Lymphocyte Development and Leukemogenesis Lab
Instituto Gulbenkian de Ciência
Rua da Quinta Grande 6
2780-156 Oeiras, Portugal
Our lab studies early T cell development under physiological conditions, and during leukemogenesis. Former work has shown that cell competition regulates thymus turnover, in which 'young' precursors (that entered the thymus more recently) induced clearance of the 'old' precursors (residing for longer in the thymus). If thymus seeding was interrupted, then T lymphocyte production was maintained for some time – thymus autonomy. However, prolonging thymus autonomy was permissive to the development of T cell acute lymphoblastic leukemia (T-ALL) identical to the human disease. Current research in the lab focuses on how particular cell populations in the thymus interact with each other promoting turnover, on the novel functions that precursors can acquire to ensure thymus autonomy, and on the development of T-ALL from wild type T cell precursors.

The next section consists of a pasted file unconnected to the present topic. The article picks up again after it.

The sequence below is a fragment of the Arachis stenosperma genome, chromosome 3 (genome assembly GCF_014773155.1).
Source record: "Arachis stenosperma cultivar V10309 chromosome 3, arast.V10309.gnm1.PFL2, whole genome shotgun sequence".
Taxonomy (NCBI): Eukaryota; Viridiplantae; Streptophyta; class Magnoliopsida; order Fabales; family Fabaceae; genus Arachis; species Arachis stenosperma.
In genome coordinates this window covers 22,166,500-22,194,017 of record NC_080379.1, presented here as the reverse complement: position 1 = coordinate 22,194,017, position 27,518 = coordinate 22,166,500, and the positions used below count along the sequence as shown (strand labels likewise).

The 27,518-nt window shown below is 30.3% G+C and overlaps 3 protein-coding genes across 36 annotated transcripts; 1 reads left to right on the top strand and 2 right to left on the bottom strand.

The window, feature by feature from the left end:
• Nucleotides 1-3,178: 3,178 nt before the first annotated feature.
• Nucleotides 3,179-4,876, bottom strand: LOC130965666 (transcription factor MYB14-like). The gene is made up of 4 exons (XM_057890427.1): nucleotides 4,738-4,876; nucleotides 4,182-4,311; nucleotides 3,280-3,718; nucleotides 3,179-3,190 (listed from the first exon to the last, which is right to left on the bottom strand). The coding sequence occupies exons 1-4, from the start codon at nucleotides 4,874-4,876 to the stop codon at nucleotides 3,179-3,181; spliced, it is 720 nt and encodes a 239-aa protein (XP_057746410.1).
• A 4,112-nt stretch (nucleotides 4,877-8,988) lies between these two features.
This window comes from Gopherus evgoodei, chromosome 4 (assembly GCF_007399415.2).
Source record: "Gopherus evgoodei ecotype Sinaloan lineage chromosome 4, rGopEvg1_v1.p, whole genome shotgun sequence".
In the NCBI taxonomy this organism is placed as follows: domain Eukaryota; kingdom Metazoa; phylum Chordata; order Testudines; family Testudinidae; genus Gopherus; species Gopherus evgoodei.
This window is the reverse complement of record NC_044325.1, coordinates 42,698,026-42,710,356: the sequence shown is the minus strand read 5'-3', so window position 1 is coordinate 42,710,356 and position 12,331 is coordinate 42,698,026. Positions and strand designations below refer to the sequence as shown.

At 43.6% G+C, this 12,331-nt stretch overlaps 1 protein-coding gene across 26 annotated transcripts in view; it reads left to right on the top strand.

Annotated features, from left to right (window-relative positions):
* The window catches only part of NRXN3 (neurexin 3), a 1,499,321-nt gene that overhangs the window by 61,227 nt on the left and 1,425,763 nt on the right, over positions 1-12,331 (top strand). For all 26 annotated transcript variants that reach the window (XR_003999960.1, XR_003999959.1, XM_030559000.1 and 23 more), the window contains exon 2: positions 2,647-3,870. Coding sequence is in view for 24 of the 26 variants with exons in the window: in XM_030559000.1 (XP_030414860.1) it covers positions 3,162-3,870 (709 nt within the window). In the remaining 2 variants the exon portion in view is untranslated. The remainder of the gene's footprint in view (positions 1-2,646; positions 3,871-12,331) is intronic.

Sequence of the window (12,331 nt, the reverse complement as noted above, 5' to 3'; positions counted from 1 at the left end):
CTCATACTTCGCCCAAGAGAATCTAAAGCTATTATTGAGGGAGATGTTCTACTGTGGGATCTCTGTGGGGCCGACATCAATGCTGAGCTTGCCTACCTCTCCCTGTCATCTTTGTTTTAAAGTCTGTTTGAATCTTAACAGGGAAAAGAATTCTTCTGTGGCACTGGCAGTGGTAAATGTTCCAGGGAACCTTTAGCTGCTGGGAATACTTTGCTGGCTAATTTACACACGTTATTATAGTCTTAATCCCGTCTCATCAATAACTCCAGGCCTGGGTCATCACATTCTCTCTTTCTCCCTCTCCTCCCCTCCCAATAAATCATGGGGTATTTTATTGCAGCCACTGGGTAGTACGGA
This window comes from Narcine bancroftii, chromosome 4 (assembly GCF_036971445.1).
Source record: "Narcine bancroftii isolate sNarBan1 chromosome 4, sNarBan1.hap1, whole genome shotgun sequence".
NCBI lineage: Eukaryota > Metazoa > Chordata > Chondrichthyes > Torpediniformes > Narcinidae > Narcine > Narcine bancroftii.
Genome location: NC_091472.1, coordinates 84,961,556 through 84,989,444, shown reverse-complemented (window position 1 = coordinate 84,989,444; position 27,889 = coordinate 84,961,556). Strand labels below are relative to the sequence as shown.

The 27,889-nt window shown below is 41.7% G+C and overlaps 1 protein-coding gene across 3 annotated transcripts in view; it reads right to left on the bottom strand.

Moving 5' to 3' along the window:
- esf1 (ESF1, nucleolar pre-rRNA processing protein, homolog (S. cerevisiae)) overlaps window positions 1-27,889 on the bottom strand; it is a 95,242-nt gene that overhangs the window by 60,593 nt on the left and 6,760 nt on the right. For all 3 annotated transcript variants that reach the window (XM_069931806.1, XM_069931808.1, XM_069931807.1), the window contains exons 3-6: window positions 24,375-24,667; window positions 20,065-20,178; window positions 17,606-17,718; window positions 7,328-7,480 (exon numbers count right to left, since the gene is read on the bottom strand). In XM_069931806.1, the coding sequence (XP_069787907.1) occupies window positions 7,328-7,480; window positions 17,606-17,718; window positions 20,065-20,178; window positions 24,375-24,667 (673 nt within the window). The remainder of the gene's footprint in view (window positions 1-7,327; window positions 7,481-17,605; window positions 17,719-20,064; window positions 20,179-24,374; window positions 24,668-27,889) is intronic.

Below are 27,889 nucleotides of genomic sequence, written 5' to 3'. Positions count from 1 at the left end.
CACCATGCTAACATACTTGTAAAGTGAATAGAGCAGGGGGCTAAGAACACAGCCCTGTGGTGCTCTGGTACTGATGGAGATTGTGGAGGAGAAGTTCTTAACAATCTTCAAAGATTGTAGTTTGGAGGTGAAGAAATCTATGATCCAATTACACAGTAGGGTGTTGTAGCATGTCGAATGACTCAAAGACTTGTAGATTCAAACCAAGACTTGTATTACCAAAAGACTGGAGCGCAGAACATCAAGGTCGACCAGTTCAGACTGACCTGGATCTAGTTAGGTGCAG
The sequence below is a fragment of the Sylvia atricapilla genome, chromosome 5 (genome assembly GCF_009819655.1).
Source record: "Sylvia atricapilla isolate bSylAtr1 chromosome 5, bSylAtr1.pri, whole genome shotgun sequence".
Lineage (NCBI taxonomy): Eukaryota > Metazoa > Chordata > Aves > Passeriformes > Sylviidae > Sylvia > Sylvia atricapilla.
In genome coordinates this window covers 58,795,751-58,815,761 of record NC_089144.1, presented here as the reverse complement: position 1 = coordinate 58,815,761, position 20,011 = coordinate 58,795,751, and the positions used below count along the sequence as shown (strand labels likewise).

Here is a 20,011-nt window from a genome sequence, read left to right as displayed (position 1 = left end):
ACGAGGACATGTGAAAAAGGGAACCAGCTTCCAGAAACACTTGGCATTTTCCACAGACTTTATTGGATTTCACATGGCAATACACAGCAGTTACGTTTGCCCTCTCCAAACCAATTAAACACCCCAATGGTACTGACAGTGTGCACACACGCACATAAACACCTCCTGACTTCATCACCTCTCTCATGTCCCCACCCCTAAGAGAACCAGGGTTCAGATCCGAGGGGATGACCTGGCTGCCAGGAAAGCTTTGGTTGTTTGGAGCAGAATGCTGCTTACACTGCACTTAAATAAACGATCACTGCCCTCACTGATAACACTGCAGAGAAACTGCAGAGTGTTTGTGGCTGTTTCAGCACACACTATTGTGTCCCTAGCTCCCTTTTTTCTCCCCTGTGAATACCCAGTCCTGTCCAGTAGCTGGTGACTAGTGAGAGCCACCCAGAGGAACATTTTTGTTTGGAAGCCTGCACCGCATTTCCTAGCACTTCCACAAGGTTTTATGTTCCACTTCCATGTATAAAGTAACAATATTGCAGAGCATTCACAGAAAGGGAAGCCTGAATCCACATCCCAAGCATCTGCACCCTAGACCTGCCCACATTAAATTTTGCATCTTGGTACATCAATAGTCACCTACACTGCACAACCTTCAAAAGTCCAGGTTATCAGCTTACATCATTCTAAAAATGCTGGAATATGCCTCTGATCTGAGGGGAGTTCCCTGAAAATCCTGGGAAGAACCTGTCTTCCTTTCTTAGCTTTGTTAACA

The mouse is used as a model organism and we often perform thymus transplants and/or bone marrow chimeras as an experimental approach. These are combined with genetic models to test for the function of genes in the cells and in the processes that we study. We use multi-color flow cytometry, microscopy, RNAseq, and we generate genetically modified mouse models.